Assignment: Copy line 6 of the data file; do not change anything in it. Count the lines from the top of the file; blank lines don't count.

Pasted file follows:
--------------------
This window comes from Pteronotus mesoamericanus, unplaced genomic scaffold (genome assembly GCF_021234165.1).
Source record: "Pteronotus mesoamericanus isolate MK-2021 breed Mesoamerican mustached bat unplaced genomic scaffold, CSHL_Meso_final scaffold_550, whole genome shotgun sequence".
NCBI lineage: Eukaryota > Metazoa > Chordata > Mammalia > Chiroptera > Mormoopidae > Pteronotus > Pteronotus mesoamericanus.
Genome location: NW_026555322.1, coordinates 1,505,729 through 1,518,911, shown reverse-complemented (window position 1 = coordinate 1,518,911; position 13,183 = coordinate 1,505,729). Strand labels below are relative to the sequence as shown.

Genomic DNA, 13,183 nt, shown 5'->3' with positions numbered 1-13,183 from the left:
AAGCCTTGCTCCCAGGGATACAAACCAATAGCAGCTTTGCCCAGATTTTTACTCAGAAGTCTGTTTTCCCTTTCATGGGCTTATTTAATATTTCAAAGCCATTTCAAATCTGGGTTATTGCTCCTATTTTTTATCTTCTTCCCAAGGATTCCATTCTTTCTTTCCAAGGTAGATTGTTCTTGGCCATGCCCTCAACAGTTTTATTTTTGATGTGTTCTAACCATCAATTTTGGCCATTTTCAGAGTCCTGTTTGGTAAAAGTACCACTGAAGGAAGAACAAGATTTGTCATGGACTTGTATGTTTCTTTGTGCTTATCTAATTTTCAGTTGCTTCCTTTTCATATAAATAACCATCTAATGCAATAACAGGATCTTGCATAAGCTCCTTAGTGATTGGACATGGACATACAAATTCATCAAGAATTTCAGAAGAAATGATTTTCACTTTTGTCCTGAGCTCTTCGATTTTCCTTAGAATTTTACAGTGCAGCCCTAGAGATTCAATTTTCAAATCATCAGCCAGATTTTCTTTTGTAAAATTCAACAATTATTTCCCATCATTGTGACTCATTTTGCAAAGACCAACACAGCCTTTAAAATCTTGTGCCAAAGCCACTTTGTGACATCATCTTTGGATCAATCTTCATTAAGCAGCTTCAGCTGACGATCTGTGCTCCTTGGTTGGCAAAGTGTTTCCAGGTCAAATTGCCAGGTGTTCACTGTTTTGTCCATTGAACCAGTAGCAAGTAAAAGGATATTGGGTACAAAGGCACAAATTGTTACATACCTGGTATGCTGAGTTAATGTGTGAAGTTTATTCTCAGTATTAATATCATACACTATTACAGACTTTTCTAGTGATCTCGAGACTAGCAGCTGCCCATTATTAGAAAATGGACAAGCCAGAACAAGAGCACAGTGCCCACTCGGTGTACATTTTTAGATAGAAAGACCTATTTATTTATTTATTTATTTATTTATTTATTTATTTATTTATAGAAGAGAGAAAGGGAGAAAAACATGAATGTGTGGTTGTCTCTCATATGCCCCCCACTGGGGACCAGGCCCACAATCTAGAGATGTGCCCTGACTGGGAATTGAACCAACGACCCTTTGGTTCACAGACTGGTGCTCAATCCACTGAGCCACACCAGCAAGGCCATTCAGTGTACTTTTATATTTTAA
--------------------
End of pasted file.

AAGCCTTGCTCCCAGGGATACAAACCAATAGCAGCTTTGCCCAGATTTTTACTCAGAAGTCTGTTTTCCCTTTCATGGGCTTATTTAATATTTCAAAGCCATTTCAAATCTGGGTTATTGCTCCTATTTTTTATCTTCTTCCCAAGGATTCCATTCTTTCTTTCCAAGGTAGATTGTTCTTGGCCATGCCCTCAACAGTTTTATTTTTGATGTGTTCTAACCATCAATTTTGGCCATTTTCAGAGTCCTGTTTGGTAAAAGTACCACTGAAGGAAGAACAAGATTTGTCATGGACTTGTATGTTTCTTTGTGCTTATCTAATTTTCAGTTGCTTCCTTTTCATATAAATAACCATCTAATGCAATAACAGGATCTTGCATAAGCTCCTTAGTGATTGGACATGGACATACAAATTCATCAAGAATTTCAGAAGAAATGATTTTCACTTTTGTCCTGAGCTCTTCGATTTTCCTTAGAATTTTACAGTGCAGCCCTAGAGATTCAATTTTCAAATCATCAGCCAGATTTTCTTTTGTAAAATTCAACAATTATTTCCCATCATTGTGACTCATTTTGCAAAGACCAACACAGCCTTTAAAATCTTGTGCCAAAGCCACTTTGTGACATCATCTTTGGATCAATCTTCATTAAGCAGCTTCAGCTGACGATCTGTGCTCCTTGGTTGGCAAAGTGTTTCCAGGTCAAATTGCCAGGTGTTCACTGTTTTGTCCATTGAACCAGTAGCAAGTAAAAGGATATTGGGTACAAAGGCACAAATTGTTACATACCTGGTATGCTGAGTTAATGTGTGAAGTTTATTCTCAGTATTAATATCATACACTATTACAGACTTTTCTAGTGATCTCGAGACTAGCAGCTGCCCATTATTAGAAAATGGACAAGCCAGAACAAGAGCACAGTGCCCACTCGGTGTACATTTTTAGATAGAAAGACCTATTTATTTATTTATTTATTTATTTATTTATTTATTTATTTATAGAAGAGAGAAAGGGAGAAAAACATGAATGTGTGGTTGTCTCTCATATGCCCCCCACTGGGGACCAGGCCCACAATCTAGAGATGTGCCCTGACTGGGAATTGAACCAACGACCCTTTGGTTCACAGACTGGTGCTCAATCCACTGAGCCACACCAGCAAGGCCATTCAGTGTACTTTTATATTTTAA